I think most people at some point in their life want to write a book because I work with people who are writing nonfiction books; I have some fiction but mostly nonfiction, and in the nonfiction or genre, we see that there is no new idea, of course, some ideas are groundbreaking. But it's mostly especially in the wellness field, right? I mean, it's the same, one-day coffee is good. Second-day coffee is bad, right? So it's all about finding and researching and knowing what works for you. But it's always about telling the same story in a new way and telling it in a way that resonates with your audience. And when do you think about writing and publishing a book? In today's time, I think publishing a book is relevant, really easy. So you should always, especially if you're a coach, CEO, entrepreneur, you should always look at it as a way to build your business, grow your clientele, or even maybe reach more people through your message. Some people, some of my clients, just have a message that they feel needs to be shared. And they don't care about growing their business with that, right. So when you know that there is a message. So coming back to my example, I knew that I had this juicing book in me. And of course, there were a lot of juicing books out there. And there, you cannot teach anything new in juicing. But I still had this belief that there was something new in my book that only I can tell. And I knew then that yes, I need to share that message with my general audience or the world.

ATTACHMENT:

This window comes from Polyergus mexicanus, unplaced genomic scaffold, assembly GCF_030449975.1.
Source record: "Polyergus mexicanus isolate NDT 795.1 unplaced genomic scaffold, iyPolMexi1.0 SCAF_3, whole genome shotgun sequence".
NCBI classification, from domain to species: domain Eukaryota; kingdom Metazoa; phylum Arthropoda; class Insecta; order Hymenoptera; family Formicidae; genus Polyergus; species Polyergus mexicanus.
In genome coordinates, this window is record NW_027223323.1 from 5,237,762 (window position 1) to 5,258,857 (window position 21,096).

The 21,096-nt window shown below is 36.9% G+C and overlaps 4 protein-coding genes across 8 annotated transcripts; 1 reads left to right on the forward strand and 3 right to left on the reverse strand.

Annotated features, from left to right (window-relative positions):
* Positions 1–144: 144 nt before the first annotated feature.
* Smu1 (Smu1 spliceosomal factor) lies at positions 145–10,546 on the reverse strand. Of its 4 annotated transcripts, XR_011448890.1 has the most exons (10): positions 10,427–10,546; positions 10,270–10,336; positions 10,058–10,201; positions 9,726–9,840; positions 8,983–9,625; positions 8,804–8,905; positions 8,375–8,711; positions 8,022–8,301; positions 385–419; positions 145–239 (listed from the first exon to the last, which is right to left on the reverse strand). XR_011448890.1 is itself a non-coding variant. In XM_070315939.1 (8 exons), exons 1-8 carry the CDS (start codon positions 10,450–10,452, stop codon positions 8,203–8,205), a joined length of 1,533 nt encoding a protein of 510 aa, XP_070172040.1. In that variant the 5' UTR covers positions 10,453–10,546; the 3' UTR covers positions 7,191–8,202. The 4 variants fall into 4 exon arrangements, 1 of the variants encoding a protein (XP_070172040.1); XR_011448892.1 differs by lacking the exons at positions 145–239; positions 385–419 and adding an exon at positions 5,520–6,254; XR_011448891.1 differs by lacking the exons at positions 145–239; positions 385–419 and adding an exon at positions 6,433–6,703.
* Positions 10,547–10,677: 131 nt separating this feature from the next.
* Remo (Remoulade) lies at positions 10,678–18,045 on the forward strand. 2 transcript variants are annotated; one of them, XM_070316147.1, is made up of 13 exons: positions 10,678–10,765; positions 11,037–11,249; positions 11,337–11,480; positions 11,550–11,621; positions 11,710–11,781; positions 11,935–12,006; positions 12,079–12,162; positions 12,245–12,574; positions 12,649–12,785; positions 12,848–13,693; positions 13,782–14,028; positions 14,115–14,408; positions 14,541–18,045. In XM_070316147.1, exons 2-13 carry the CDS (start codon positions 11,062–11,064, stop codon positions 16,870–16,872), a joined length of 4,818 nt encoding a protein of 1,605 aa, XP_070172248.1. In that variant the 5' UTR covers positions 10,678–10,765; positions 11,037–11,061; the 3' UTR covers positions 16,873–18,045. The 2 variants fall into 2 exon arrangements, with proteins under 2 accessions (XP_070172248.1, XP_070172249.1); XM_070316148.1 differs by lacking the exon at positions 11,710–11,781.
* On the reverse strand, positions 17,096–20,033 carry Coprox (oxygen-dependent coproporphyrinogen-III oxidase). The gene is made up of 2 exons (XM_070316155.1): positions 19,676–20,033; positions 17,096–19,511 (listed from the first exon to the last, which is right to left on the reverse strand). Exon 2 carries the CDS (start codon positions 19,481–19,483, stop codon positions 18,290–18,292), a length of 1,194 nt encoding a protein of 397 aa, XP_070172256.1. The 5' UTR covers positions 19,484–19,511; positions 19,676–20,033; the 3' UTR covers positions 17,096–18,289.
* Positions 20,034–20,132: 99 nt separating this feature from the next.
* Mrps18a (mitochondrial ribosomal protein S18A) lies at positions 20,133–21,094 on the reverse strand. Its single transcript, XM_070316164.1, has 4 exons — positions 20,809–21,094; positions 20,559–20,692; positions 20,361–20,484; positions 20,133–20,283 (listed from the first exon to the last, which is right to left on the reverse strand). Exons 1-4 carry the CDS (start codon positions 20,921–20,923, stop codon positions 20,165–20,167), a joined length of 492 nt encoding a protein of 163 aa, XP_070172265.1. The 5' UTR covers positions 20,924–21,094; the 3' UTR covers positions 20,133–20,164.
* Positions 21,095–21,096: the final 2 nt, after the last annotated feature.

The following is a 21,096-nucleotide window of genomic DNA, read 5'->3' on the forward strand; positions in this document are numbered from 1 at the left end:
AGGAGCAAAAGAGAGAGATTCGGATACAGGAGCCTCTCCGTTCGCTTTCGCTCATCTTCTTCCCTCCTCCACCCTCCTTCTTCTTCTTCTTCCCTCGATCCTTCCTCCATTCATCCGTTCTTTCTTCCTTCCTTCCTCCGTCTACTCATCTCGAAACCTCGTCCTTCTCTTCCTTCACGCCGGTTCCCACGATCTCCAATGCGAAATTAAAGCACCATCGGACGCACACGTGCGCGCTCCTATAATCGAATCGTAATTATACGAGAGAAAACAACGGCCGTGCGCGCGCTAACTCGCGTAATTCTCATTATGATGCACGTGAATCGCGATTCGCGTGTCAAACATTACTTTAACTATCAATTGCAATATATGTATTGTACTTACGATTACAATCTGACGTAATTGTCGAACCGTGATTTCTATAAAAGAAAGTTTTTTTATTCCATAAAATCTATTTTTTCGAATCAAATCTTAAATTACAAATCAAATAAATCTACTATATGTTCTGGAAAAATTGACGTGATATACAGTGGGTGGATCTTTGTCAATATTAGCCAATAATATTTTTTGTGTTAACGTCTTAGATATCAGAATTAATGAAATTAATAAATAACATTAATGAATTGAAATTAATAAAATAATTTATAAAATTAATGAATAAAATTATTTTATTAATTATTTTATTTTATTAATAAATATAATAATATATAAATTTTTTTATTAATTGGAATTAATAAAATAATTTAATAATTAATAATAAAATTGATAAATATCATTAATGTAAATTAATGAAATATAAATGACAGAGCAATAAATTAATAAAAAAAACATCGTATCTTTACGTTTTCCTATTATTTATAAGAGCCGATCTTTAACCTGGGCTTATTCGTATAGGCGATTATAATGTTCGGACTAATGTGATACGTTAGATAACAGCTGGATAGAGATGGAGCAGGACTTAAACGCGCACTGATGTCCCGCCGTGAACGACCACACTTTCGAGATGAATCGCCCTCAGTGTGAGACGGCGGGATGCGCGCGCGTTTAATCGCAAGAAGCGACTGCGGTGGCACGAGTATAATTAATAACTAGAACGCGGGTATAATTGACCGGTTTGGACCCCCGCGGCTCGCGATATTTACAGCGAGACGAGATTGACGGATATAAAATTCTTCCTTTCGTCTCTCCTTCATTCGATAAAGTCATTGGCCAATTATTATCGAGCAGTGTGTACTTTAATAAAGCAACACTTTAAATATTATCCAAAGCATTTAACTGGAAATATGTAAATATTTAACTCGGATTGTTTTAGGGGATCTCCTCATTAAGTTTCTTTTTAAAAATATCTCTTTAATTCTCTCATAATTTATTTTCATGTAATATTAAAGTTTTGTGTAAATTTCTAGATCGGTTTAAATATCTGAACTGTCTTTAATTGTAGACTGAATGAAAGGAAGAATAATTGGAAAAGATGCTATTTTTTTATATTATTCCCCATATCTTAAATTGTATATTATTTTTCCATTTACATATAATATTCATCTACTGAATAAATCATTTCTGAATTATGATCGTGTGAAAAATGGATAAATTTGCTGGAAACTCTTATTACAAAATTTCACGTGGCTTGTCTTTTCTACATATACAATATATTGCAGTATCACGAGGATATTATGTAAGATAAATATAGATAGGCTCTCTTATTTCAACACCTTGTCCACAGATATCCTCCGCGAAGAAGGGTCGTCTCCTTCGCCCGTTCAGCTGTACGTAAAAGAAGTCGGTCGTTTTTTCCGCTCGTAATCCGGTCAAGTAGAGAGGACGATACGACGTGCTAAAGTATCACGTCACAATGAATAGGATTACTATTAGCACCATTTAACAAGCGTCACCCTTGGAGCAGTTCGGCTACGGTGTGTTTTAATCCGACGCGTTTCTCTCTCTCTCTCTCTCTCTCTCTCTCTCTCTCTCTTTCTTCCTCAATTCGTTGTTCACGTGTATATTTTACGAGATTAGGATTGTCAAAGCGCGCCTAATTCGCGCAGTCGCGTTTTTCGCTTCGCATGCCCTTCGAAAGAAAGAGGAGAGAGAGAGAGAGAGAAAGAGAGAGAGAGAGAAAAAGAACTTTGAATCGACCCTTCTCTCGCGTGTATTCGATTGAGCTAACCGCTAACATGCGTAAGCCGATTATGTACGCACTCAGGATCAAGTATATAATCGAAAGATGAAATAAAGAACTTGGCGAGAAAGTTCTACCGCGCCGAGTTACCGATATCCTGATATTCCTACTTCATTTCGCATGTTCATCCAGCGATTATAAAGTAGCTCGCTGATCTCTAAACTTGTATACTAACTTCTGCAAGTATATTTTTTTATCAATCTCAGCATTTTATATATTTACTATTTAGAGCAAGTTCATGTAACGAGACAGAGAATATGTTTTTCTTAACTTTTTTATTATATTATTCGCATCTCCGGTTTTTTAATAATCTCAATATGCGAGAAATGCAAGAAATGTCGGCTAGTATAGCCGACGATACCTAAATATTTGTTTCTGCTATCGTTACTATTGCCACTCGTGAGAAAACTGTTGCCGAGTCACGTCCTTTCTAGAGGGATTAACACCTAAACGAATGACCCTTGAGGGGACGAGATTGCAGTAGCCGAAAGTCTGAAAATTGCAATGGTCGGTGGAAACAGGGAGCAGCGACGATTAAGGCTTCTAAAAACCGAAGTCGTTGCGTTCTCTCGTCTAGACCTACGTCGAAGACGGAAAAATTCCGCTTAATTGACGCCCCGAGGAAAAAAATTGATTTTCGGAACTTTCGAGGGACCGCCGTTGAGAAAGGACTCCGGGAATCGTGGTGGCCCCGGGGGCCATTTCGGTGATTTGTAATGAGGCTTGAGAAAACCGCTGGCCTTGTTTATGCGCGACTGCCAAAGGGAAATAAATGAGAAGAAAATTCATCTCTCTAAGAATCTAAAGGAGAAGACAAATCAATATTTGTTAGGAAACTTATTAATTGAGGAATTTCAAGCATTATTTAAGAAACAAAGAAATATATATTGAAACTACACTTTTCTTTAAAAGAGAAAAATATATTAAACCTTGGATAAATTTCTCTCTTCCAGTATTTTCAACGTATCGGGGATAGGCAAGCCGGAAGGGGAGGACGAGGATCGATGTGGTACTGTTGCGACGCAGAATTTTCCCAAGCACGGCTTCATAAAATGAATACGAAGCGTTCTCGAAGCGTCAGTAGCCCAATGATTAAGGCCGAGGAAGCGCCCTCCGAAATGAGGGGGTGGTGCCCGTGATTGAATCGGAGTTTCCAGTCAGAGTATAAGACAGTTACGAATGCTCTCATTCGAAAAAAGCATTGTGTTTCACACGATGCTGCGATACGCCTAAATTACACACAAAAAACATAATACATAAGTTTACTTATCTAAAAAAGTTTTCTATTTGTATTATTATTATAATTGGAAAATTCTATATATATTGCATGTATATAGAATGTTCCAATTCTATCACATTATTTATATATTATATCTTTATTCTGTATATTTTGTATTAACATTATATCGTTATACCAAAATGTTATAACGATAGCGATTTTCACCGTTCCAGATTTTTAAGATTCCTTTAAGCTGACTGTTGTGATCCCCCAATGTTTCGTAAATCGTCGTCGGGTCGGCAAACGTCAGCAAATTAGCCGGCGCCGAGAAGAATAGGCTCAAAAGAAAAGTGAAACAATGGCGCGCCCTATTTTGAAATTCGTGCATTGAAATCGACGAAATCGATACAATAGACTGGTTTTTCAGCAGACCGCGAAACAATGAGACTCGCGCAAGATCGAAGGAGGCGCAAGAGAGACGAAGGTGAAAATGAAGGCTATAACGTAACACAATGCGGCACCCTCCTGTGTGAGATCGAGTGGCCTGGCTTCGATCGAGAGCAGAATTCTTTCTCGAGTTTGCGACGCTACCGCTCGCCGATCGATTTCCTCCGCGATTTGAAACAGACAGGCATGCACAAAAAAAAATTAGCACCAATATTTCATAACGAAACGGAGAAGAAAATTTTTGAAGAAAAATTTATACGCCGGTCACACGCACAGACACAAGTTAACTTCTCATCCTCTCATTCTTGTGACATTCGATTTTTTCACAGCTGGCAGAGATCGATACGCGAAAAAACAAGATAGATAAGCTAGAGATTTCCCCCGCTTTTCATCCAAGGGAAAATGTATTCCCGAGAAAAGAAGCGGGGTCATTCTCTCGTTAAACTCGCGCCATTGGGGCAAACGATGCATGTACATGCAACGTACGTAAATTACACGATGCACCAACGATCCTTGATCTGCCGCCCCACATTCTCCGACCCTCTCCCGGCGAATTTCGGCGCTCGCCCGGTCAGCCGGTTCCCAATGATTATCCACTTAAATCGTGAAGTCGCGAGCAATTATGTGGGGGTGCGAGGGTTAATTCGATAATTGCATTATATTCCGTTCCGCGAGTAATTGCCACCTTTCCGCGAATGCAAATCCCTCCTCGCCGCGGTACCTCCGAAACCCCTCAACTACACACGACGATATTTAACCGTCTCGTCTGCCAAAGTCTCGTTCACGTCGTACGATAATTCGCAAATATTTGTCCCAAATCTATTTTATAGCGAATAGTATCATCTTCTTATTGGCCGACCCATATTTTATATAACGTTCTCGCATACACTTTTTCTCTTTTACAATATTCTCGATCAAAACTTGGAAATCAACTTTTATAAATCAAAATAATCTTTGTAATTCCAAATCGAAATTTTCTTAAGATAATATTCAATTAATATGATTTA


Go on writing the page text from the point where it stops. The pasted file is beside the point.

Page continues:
Doug Holt 6:37

Beautiful, beautiful. Well, and it's top it off, you're a mompreneur that has caught that term has been coined, we are talking about getting kids to study in these crazy times, as we record this. We look at mompreneurs, or kidpreneurs, which is kind of a term that's being tossed around right now. But when we look at mompreneurs, coming into the business career, where they are successful CEOs and business leaders, coaches, or what have you. What do you say to the mom that's out there listening to you right now or watching you, and that has a book idea and has something in there, but he just doesn't know where to start?

Parul Agrawal 7:17

The first thing I would say is discipline is really important because you really cannot focus on your book if kids are screaming behind your back. So the first thing would be to discipline yourself. And even if you can chalk out five to 10 minutes from your daily schedule to write something, even if it's a page, an idea of the paragraph, depending upon your speed, I mean, some people can draft a paragraph or a page in 10 minutes, maybe some might be able to write just one sentence doesn't matter. But discipline yourself and write something every day. And that is a great starting point. Suppose some people have difficulty sitting down and writing. Moms are great talkers, right, because we have to talk with our kids all the time. So maybe a great way would be to record what you want to talk about in a voice recording app; there are so many apps out there these days. You could just record it on your phone and save it and then revisit it when you have time to sit down and focus on it. But that way, at least you're not losing your train of thought while it's coming to you.

Doug Holt 8:40

Fantastic. When I think about book publishing, we think about book publishing, especially for coaches that are out there. Obviously, a lot of coaches want to publish a book to share their thoughts. But it's also a great way to brand yourself and really stand out from the crowd. Can you talk a little bit about the benefits of that?